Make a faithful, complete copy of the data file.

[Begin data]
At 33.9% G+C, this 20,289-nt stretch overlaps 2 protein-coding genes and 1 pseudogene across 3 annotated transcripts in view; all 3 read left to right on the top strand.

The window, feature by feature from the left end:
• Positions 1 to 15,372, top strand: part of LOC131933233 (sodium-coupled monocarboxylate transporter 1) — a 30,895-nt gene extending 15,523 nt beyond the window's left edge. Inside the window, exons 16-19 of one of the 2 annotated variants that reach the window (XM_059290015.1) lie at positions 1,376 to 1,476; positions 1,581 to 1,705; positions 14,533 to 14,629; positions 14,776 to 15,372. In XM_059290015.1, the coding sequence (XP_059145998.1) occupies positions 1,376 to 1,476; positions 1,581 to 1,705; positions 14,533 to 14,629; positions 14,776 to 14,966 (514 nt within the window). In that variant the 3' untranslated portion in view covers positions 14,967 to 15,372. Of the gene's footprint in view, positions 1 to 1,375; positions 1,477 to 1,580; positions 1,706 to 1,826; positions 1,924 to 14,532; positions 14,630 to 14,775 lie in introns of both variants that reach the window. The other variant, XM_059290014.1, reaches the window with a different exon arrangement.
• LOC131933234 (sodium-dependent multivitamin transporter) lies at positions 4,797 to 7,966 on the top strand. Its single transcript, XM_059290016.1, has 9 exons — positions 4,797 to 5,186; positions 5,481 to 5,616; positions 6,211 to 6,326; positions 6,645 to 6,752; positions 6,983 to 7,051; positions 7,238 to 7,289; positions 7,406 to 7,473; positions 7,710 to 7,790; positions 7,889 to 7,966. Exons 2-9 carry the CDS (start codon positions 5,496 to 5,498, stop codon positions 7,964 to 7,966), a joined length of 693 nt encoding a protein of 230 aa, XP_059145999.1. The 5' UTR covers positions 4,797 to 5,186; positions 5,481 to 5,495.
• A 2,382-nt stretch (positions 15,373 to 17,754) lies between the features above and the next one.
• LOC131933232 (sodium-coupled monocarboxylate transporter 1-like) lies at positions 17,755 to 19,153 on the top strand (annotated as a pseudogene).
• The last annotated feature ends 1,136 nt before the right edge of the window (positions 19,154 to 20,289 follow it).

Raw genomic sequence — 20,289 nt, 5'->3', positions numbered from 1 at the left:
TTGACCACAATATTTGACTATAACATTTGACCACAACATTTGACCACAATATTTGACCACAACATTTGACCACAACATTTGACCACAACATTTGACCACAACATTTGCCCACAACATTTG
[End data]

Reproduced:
At 33.9% G+C, this 20,289-nt stretch overlaps 2 protein-coding genes and 1 pseudogene across 3 annotated transcripts in view; all 3 read left to right on the top strand.

The window, feature by feature from the left end:
• Positions 1 to 15,372, top strand: part of LOC131933233 (sodium-coupled monocarboxylate transporter 1) — a 30,895-nt gene extending 15,523 nt beyond the window's left edge. Inside the window, exons 16-19 of one of the 2 annotated variants that reach the window (XM_059290015.1) lie at positions 1,376 to 1,476; positions 1,581 to 1,705; positions 14,533 to 14,629; positions 14,776 to 15,372. In XM_059290015.1, the coding sequence (XP_059145998.1) occupies positions 1,376 to 1,476; positions 1,581 to 1,705; positions 14,533 to 14,629; positions 14,776 to 14,966 (514 nt within the window). In that variant the 3' untranslated portion in view covers positions 14,967 to 15,372. Of the gene's footprint in view, positions 1 to 1,375; positions 1,477 to 1,580; positions 1,706 to 1,826; positions 1,924 to 14,532; positions 14,630 to 14,775 lie in introns of both variants that reach the window. The other variant, XM_059290014.1, reaches the window with a different exon arrangement.
• LOC131933234 (sodium-dependent multivitamin transporter) lies at positions 4,797 to 7,966 on the top strand. Its single transcript, XM_059290016.1, has 9 exons — positions 4,797 to 5,186; positions 5,481 to 5,616; positions 6,211 to 6,326; positions 6,645 to 6,752; positions 6,983 to 7,051; positions 7,238 to 7,289; positions 7,406 to 7,473; positions 7,710 to 7,790; positions 7,889 to 7,966. Exons 2-9 carry the CDS (start codon positions 5,496 to 5,498, stop codon positions 7,964 to 7,966), a joined length of 693 nt encoding a protein of 230 aa, XP_059145999.1. The 5' UTR covers positions 4,797 to 5,186; positions 5,481 to 5,495.
• A 2,382-nt stretch (positions 15,373 to 17,754) lies between the features above and the next one.
• LOC131933232 (sodium-coupled monocarboxylate transporter 1-like) lies at positions 17,755 to 19,153 on the top strand (annotated as a pseudogene).
• The last annotated feature ends 1,136 nt before the right edge of the window (positions 19,154 to 20,289 follow it).

Raw genomic sequence — 20,289 nt, 5'->3', positions numbered from 1 at the left:
TTGACCACAATATTTGACTATAACATTTGACCACAACATTTGACCACAATATTTGACCACAACATTTGACCACAACATTTGACCACAACATTTGACCACAACATTTGCCCACAACATTTG